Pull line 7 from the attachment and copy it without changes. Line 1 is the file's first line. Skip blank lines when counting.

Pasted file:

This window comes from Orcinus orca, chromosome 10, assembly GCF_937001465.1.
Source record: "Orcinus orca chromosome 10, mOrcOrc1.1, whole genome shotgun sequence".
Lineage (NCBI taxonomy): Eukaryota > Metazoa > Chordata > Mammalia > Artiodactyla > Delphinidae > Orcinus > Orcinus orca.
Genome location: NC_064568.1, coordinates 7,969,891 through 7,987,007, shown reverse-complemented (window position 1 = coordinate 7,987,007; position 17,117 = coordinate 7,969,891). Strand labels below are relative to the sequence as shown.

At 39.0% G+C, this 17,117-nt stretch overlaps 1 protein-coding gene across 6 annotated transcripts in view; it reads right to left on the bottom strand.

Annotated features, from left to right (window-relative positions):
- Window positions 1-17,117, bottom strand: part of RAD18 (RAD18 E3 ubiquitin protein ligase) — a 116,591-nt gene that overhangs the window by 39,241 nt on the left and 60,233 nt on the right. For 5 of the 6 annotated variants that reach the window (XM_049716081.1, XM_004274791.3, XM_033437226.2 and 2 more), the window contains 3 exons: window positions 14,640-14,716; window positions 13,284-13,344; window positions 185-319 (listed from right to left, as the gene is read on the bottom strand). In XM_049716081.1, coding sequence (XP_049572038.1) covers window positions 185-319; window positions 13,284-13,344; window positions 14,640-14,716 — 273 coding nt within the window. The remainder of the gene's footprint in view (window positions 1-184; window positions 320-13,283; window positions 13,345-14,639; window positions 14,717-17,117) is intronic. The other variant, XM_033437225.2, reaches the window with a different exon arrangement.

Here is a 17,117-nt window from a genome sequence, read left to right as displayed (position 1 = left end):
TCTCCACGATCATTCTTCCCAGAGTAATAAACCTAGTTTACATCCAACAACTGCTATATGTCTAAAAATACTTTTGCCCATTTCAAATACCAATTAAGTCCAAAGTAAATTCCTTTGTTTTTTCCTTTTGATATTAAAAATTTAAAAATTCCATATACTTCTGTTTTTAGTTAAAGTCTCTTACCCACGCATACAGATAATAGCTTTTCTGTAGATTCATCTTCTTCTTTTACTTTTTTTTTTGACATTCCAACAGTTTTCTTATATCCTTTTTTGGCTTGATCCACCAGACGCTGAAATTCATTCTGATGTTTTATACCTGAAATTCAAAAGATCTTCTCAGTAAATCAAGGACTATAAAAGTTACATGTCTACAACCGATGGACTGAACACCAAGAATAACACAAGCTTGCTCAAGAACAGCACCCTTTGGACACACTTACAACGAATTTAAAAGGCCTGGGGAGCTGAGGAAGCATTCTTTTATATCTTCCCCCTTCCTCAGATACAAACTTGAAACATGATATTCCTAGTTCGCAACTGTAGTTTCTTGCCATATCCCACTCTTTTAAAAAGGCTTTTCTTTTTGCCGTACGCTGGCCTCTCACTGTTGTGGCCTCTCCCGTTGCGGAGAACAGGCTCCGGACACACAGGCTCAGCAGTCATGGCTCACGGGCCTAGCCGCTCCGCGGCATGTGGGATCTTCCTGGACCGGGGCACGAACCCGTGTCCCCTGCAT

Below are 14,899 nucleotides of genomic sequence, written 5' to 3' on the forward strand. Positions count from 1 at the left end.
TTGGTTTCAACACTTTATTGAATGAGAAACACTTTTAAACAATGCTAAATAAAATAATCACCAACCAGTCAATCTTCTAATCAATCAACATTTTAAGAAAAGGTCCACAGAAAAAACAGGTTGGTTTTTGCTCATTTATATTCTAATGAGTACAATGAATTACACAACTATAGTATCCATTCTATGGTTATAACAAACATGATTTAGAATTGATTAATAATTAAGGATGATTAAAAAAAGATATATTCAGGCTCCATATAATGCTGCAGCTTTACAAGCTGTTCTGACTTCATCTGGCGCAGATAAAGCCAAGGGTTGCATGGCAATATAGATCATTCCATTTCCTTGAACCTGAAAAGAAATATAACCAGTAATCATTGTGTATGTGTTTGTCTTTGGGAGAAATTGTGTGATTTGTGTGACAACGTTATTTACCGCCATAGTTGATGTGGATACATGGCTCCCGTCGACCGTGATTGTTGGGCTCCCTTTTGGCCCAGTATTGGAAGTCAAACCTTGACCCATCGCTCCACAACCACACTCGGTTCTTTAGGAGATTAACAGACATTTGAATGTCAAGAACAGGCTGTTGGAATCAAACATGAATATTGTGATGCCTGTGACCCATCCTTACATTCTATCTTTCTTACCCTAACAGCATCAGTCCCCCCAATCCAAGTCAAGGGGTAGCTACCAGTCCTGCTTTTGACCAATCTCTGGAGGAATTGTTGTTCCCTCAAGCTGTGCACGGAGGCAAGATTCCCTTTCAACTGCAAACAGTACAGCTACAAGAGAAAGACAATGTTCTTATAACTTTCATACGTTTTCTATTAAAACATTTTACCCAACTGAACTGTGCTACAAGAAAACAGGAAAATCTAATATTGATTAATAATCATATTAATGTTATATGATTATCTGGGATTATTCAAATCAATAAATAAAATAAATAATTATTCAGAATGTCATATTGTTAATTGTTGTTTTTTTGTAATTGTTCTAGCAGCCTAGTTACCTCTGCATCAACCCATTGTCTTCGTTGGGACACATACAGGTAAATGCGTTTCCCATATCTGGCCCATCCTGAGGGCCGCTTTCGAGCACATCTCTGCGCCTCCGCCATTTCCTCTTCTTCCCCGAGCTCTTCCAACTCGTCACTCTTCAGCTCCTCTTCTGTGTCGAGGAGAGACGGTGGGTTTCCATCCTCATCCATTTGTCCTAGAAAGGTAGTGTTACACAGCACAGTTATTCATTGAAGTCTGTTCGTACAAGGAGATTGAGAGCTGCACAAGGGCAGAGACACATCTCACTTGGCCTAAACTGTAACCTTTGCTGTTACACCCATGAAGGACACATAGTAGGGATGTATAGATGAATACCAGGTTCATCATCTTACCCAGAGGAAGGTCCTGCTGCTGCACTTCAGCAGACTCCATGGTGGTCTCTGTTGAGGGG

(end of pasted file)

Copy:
- Window positions 1-17,117, bottom strand: part of RAD18 (RAD18 E3 ubiquitin protein ligase) — a 116,591-nt gene that overhangs the window by 39,241 nt on the left and 60,233 nt on the right. For 5 of the 6 annotated variants that reach the window (XM_049716081.1, XM_004274791.3, XM_033437226.2 and 2 more), the window contains 3 exons: window positions 14,640-14,716; window positions 13,284-13,344; window positions 185-319 (listed from right to left, as the gene is read on the bottom strand). In XM_049716081.1, coding sequence (XP_049572038.1) covers window positions 185-319; window positions 13,284-13,344; window positions 14,640-14,716 — 273 coding nt within the window. The remainder of the gene's footprint in view (window positions 1-184; window positions 320-13,283; window positions 13,345-14,639; window positions 14,717-17,117) is intronic. The other variant, XM_033437225.2, reaches the window with a different exon arrangement.